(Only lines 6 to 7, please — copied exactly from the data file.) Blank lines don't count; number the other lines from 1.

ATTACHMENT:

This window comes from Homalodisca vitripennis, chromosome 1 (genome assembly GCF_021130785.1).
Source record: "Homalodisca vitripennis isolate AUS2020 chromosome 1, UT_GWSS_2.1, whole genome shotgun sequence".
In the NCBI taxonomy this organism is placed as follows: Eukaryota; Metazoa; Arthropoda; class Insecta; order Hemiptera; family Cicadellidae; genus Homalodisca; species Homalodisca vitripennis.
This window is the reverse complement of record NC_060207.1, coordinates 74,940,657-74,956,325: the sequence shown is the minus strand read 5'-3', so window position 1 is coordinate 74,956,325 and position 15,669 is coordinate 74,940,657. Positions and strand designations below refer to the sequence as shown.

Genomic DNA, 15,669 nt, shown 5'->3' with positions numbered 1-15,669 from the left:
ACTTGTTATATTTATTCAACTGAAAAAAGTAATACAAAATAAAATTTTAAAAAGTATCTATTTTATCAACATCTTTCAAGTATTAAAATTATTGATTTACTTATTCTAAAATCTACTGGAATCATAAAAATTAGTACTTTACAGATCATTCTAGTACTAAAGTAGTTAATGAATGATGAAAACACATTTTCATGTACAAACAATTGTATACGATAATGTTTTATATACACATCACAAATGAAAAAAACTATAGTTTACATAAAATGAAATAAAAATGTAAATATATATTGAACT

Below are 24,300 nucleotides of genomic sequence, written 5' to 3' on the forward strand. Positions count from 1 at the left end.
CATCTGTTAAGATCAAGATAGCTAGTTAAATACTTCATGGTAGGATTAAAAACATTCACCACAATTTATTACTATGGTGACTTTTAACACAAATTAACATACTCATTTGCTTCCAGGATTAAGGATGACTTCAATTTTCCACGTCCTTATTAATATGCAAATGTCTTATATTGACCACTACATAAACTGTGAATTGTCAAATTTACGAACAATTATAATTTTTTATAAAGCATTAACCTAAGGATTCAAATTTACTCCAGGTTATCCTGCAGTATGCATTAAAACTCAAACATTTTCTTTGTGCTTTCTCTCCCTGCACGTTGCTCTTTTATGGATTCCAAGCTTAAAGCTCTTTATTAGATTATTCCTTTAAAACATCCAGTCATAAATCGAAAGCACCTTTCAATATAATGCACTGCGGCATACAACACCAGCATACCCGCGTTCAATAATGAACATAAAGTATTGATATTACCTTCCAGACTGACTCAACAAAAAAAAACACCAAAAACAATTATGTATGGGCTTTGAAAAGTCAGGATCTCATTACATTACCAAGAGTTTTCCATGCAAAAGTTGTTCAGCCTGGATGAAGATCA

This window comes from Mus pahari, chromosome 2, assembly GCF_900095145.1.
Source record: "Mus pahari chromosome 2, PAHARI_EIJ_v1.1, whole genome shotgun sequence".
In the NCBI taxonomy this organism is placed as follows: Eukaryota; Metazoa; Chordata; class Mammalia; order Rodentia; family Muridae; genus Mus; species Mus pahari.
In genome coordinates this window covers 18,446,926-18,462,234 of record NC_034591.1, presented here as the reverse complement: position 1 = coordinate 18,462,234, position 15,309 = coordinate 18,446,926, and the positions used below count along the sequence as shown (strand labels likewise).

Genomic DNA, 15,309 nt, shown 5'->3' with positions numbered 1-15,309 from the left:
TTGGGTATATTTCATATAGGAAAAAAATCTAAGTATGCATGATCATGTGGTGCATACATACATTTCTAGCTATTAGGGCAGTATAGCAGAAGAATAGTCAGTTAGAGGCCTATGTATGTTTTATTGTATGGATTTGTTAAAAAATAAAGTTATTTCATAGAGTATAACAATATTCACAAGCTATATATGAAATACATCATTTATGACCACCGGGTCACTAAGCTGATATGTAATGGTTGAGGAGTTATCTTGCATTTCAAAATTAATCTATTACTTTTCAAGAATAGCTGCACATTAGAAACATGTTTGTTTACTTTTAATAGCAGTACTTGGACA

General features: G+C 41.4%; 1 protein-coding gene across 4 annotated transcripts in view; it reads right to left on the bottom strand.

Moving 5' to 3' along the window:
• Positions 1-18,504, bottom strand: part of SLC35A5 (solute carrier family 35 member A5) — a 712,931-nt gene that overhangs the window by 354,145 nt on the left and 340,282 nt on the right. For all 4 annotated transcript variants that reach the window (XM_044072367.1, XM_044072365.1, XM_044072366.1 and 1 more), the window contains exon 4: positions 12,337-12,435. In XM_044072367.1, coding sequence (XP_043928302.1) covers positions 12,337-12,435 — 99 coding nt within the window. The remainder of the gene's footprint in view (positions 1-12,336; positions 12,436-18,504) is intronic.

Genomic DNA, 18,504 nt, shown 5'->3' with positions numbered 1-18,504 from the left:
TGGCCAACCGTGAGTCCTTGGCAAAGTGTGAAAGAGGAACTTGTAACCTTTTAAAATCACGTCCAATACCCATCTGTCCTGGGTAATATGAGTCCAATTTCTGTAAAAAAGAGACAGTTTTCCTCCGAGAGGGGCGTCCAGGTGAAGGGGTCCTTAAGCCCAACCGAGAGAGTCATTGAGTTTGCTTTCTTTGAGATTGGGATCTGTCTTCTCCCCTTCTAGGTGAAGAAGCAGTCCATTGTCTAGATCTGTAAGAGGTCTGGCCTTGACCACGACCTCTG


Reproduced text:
ACTTGTTATATTTATTCAACTGAAAAAAGTAATACAAAATAAAATTTTAAAAAGTATCTATTTTATCAACATCTTTCAAGTATTAAAATTATTGATTTACTTATTCTAAAATCTACTGGAATCATAAAAATTAGTACTTTACAGATCATTCTAGTACTAAAGTAGTTAATGAATGATGAAAACACATTTTCATGTACAAACAATTGTATACGATAATGTTTTATATACACATCACAAATGAAAAAAACTATAGTTTACATAAAATGAAATAAAAATGTAAATATATATTGAACT

Below are 24,300 nucleotides of genomic sequence, written 5' to 3' on the forward strand. Positions count from 1 at the left end.